Local Students Recognized for Their Words

Category:  Community
Friday, July 24th, 2015 at 10:00 AM
Local Students Recognized for Their Words by Jim Wertz
Lukas Seggi (center right) participating in the wreath laying at Arlington National Cemetery.

It’s the middle of summer and few high school students are thinking about what they did last year. Instead, they’re looking toward the school year ahead, day one all too close on the horizon. But amid the summer fun, we thought we’d take time to acknowledge two local essayists who came across the Reader radar this year for their writing and the recognition and experiences they received as a result of simply using their words, a practice much undervalued of late.

The first budding writer is Shayma Musa, 14, of Erie, Pennsylvania, a rising senior at the Pennsylvania Cyber Charter School (PACyber) headquartered in Midland, Pennsylvania, who intends to go pre-med when she starts college. Shayma’s essay, an entry in the TutaPoint Education inaugural Scholarship Essay Contest, explains how she took a teacher’s suggestion and sought help from TutaPoint, which offers students at PACyber online tutoring in a variety of subjects and grade levels.

“My personal mantra goes a bit like this, ‘Do good,’” Shayma wrote in her essay. “Yeah, it’s short and not very detailed, but it sums up my entire personal view of what I should do to achieve academic success. And I usually did well in school, in fact, I did great! But then I hit high school….and everything went wrong.” (Read the full essay here.)

Shayma’s experience is not unique, in online environments or in traditional classrooms. Her honesty about it is unique, and it netted her the $250 scholarship from TutaPoint.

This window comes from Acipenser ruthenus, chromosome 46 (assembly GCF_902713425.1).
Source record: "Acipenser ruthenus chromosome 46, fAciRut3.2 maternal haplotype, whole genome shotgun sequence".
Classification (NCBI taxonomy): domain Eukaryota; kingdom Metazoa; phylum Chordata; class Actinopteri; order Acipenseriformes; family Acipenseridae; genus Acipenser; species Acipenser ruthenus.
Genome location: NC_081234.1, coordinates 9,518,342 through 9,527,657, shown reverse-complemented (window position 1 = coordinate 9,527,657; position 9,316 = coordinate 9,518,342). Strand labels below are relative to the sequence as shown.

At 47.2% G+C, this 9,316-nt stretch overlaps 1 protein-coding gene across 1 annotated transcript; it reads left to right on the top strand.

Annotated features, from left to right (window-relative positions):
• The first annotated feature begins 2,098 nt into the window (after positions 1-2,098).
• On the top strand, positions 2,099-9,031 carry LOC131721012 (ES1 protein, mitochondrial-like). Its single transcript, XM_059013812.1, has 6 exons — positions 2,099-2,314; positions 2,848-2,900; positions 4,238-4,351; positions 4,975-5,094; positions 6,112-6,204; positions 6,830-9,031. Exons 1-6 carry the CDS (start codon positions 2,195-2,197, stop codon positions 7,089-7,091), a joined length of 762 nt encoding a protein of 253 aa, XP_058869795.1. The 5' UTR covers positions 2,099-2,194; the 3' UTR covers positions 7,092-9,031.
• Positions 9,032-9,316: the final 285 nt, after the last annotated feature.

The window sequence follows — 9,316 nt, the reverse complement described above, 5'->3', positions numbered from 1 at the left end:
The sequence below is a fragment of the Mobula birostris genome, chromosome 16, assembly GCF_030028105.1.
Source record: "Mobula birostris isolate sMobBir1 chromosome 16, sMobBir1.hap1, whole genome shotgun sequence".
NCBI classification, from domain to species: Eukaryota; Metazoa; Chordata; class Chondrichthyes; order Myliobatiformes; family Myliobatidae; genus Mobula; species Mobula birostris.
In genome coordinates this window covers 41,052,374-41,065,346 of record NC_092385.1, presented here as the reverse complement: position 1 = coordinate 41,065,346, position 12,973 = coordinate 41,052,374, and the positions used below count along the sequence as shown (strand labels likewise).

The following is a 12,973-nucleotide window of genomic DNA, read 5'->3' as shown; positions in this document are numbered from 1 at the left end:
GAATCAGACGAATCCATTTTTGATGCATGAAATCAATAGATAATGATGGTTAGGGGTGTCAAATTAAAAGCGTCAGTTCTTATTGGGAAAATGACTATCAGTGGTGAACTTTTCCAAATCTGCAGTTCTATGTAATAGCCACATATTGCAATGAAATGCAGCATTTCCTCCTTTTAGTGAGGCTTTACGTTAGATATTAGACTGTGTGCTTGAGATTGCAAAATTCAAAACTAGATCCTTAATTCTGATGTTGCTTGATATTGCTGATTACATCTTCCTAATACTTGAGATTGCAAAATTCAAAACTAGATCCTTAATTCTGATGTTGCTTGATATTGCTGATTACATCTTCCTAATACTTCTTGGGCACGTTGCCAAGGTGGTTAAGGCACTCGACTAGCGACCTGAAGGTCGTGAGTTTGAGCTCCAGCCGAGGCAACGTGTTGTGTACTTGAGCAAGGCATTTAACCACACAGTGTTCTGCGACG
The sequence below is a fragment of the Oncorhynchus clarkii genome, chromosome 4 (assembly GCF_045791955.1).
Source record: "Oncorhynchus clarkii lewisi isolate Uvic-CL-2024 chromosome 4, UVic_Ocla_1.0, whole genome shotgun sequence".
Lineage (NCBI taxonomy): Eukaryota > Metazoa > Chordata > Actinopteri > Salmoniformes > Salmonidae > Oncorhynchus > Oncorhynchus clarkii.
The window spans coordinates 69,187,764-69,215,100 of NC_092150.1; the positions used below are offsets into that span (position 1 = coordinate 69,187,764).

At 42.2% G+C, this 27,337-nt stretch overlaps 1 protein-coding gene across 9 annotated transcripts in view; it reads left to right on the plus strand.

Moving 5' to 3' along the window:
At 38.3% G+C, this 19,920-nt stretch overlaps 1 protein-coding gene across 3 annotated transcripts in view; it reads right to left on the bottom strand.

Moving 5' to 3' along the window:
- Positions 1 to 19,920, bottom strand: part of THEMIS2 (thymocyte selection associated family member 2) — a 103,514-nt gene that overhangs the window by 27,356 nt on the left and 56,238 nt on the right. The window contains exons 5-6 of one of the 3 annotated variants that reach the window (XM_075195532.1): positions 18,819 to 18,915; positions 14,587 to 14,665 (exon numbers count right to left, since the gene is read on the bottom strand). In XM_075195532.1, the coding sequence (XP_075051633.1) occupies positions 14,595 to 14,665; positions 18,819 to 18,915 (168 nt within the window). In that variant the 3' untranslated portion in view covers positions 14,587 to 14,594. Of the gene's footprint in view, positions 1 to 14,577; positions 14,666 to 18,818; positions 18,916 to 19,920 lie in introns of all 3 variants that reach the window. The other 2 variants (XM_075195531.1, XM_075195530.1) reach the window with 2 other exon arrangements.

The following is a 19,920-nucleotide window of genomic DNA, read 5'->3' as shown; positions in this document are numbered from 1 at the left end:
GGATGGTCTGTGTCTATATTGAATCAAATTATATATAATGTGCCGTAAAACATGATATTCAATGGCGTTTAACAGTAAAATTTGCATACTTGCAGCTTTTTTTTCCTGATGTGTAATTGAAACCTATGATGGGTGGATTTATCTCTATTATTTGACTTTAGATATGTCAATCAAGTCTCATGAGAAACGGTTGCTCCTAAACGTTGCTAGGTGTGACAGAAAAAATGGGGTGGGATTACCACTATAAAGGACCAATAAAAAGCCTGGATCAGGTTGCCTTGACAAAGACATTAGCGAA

The second young essayist is a soon-to-be ninth grader in the Fort LeBoeuf School District whose essay earned him one of four spots to lay a wreath at the tomb of the unknown soldier in Arlington National Cemetery. During his eighth grade experience, Lukas Seggi penned a 650 word meditation on the world and his place in it.

“It is not what I have done so far that defines me,” Seggi wrote, “but what I have learned and experienced. Now, you are probably wondering why I think I deserve to place the wreath at the Tomb of the Unknown Soldier. And, well, I don’t. I deserve it as much and as little as any other student. I’m just a normal kid, nothing special about me. But I still try to do my best in everything I attempt to do. My mistakes and my triumphs have made me who I am and led me to where I am now, writing this essay. And still, I am not special. I am Lukas Seggi, and I would value this honor and experience because of what it means to not only myself, but to my family, my school, and my country.” (Read the full essay here.)

Lukas took part in the wreath laying ceremony in May as part of a school trip to Washington D.C.

Jim Wertz can be reached at jWertz@ErieReader.com, and you can follow him on Twitter @jim_wertz.

 

Additional Photos:

Lukas Seggi (center right) participating in the wreath laying at Arlington National Cemetery.
 

Erie Reader: Vol. 6, No. 19
Now Available — Pick It Up Today

CURRENT

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On Sept. 25, Mary Halvorson brings her current duo project, Secret Keeper, featuring bassist Stephan Crump, to Erie’s PACA.

IN THIS ISSUE

100 years of drama, music, laughter, and family. 

A longtime local car-parts sculptor gets Ripley’s acclaim for his delightfully out-there art.

A call to save nursing jobs and chemotherapy infusion services at the Regional Cancer Center. 

Stop by VegFest 2016 and discover the fun in a plant-based lifestyle.

On Sept. 25, Mary Halvorson brings her current duo project, Secret Keeper, featuring bassist Stephan Crump, to Erie’s PACA.

The Colony Plaza parking lot will transform into an outdoor shopping and socializing event called Parking Lot Palooza.

This is the fourth album for Cleveland punk quartet Signals Midwest, and it might be their best yet. 

Fairness and justice take center stage in our commonwealth.

Handy emojis for Erie texting.

Audit looming? No problem. Just use accounting ‘adjustments,’ like the Department of the Army.